From a Buick 8 was published in 2002. The actual writing took place in 1999 and was finished shortly before it was published, bracketing King’s well-publicized auto accident, which almost took his life. The story’s emotional focal point centers on the accidental death of a police officer, Curt Wilcox, who was killed by a drunk driver while investigating a truck’s mechanical problem on the side of the road. The exposition surrounding the officer’s death is detailed and pain-laden, and I couldn’t help but view my analysis of the story through the lens of King’s accident until I got to the author’s notes where King is swift to point out that the scenes of the accident were written before his own and were only moderately edited after. It was just coincidence, which brings us to the crux of King’s story. How much in life has a natural beginning and end? How many of the threads of our existence have a natural continuance or succession? How much happens that is explainable or simple coincidence?

From a Buick 8 is equal parts science fiction, horror and Lovecraftian ode. Many readers anticipate that the eponymous Buick is a sort of “son of” Christine — the evil car gone amok in his 1983 novel (and movie), but this is not the case. Stephen King’s 1953 Buick Roadmaster has nothing to do with Stephen Kings’s 1958 Plymouth Fury.

When the story begins, it’s 1979 and a stranger in a black jacket pulls into a gas station in rural PA. He asks for a fill up, indicates he needs no oil and heads to the john. 30 minutes pass, the strange man never returns, and leaves his Buick 8 behind. Local Police Troop D is brought in and the mystery is off and running. The car is like nothing anyone’s seen. It has no functional parts, sucks the heat out of the shed in which it sits, and belches horrible creatures from its trunk.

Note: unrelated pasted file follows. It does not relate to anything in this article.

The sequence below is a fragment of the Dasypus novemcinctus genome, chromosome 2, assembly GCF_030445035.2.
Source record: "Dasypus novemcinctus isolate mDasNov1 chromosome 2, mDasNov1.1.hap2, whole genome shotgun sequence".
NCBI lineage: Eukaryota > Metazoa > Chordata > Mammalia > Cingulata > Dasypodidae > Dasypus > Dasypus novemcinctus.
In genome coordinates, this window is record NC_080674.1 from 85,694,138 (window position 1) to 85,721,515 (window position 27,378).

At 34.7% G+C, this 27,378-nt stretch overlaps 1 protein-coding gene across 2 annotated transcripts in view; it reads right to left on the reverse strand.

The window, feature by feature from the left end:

From a Buick 8’s narrative thread focuses on Officer Wilcox’s son, Ned, several months after his father’s death in 2001. The story is a journey taken together by two characters: Ned, and the current Chief Commanding of Troop D, Sandy Dearborn. The journey is one that covers time rather than space as vignettes connect the past and present of Troop D’s interactions and investigations of the Buick over the years. It’s Ned’s journey of understanding and acceptance. It’s Sandy’s story of reconciliation with what the Buick means and the role it’s played in the collective past of Troop D.

Sandy’s journey started years ago but doesn’t end until the present. Ned’s is happening in the narrative real time.

There’s much sitting around and talking… telling stories, drinking and eating. One might make a symbolic connection to the Last Supper: Jesus (who is probably Sandy, but could also be Ned at times), surrounded by disciples (the other officers and caretakers), mostly younger but some the same age, who sit at his feet while he tells tales and waxes poetic. King even references that the storytelling group appears to look like a “little council of elders… surrounding the young fellow, singing him our warrior-songs of the past.”

The real theme of From a Buick 8 is about learning how to let go. Let go of the past… Let go of blame… Let go of finding fault and reason and answers. Chief Sandy uses the imagery of a chain when discussing cause and effect. And his idea of a chain surrounds, ties, and binds the story and characters. For example, the gas station attendant who witnesses the man in the black coat leave the Buick is the same person who, years later, hits and kills Curtis Wilcox.

Sandy considers:

I didn’t know about reasons, only about chains — how they form themselves, link by link, out of nothing; how they knit themselves into the world. Sometimes you can grab a chain and use it to pull yourself out of a dark place. Mostly, though, I think you get wrapped up in them. Just caught, if you’re lucky. Fucking strangled, if you’re not.

Is there simply cause and effect? Ned’s father’s death is suggestive of nothing beyond coincidence. The book sets the tone with the following quote from Sandy regarding Curtis’ death: